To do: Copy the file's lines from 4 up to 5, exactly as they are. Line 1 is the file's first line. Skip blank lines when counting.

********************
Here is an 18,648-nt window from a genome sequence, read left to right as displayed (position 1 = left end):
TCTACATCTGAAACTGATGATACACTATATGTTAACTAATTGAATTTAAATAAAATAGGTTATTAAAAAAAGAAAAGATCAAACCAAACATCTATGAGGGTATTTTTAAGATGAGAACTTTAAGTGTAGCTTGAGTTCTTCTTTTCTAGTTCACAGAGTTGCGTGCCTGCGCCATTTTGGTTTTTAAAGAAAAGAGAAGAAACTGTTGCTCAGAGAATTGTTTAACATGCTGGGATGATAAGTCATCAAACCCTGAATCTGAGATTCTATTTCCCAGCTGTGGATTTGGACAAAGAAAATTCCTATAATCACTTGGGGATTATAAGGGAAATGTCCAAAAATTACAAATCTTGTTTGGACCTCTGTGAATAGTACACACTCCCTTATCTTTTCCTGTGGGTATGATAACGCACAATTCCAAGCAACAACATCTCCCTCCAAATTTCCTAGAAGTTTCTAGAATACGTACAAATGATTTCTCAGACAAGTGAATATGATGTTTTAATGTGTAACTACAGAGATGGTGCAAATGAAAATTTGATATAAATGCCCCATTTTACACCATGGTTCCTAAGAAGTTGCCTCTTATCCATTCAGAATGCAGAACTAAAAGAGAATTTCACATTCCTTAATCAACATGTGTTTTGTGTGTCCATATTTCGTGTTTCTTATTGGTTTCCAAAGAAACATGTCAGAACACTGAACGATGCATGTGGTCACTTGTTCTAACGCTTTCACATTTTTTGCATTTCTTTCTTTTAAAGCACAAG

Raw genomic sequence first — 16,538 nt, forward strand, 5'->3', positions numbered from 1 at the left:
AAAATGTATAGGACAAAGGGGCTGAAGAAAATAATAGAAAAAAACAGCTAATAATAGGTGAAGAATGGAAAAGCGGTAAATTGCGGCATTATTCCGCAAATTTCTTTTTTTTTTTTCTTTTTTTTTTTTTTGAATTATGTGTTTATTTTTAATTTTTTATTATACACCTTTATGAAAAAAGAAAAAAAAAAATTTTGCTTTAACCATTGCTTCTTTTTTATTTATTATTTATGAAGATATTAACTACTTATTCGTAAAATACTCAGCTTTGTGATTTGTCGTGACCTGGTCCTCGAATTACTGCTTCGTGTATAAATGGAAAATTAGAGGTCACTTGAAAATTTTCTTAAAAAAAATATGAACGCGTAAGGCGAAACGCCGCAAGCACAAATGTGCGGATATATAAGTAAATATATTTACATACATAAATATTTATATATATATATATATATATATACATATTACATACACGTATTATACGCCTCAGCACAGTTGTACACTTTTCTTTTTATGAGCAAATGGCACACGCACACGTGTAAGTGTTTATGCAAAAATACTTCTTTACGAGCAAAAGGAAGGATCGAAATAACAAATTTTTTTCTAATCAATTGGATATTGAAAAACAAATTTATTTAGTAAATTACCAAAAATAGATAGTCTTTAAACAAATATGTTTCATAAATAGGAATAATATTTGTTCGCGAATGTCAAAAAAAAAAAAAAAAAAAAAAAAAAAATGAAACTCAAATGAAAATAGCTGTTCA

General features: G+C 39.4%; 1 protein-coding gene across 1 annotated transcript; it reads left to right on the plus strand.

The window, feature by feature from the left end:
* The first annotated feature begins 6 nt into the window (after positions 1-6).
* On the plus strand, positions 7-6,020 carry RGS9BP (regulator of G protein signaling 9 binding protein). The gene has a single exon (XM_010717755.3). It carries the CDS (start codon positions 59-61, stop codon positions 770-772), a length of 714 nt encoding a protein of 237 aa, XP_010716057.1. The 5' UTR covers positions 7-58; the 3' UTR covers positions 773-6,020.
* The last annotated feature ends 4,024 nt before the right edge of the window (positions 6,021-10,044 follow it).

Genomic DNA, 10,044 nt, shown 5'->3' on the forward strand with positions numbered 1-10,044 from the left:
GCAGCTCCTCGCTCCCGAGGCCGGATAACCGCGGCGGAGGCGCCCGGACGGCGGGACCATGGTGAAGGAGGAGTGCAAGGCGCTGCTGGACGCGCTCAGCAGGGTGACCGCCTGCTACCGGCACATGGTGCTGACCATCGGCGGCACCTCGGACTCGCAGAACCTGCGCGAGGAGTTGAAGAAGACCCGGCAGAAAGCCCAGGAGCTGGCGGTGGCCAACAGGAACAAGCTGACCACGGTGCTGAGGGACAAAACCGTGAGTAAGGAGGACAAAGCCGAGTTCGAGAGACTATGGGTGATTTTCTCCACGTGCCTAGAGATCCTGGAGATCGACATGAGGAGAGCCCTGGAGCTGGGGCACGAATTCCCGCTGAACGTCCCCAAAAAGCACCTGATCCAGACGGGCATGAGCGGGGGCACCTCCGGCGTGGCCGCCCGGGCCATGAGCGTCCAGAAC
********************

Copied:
AAAATGTATAGGACAAAGGGGCTGAAGAAAATAATAGAAAAAAACAGCTAATAATAGGTGAAGAATGGAAAAGCGGTAAATTGCGGCATTATTCCGCAAATTTCTTTTTTTTTTTTCTTTTTTTTTTTTTTGAATTATGTGTTTATTTTTAATTTTTTATTATACACCTTTATGAAAAAAGAAAAAAAAAAATTTTGCTTTAACCATTGCTTCTTTTTTATTTATTATTTATGAAGATATTAACTACTTATTCGTAAAATACTCAGCTTTGTGATTTGTCGTGACCTGGTCCTCGAATTACTGCTTCGTGTATAAATGGAAAATTAGAGGTCACTTGAAAATTTTCTTAAAAAAAATATGAACGCGTAAGGCGAAACGCCGCAAGCACAAATGTGCGGATATATAAGTAAATATATTTACATACATAAATATTTATATATATATATATATATATATACATATTACATACACGTATTATACGCCTCAGCACAGTTGTACACTTTTCTTTTTATGAGCAAATGGCACACGCACACGTGTAAGTGTTTATGCAAAAATACTTCTTTACGAGCAAAAGGAAGGATCGAAATAACAAATTTTTTTCTAATCAATTGGATATTGAAAAACAAATTTATTTAGTAAATTACCAAAAATAGATAGTCTTTAAACAAATATGTTTCATAAATAGGAATAATATTTGTTCGCGAATGTCAAAAAAAAAAAAAAAAAAAAAAAAAAAATGAAACTCAAATGAAAATAGCTGTTCA

General features: G+C 39.4%; 1 protein-coding gene across 1 annotated transcript; it reads left to right on the plus strand.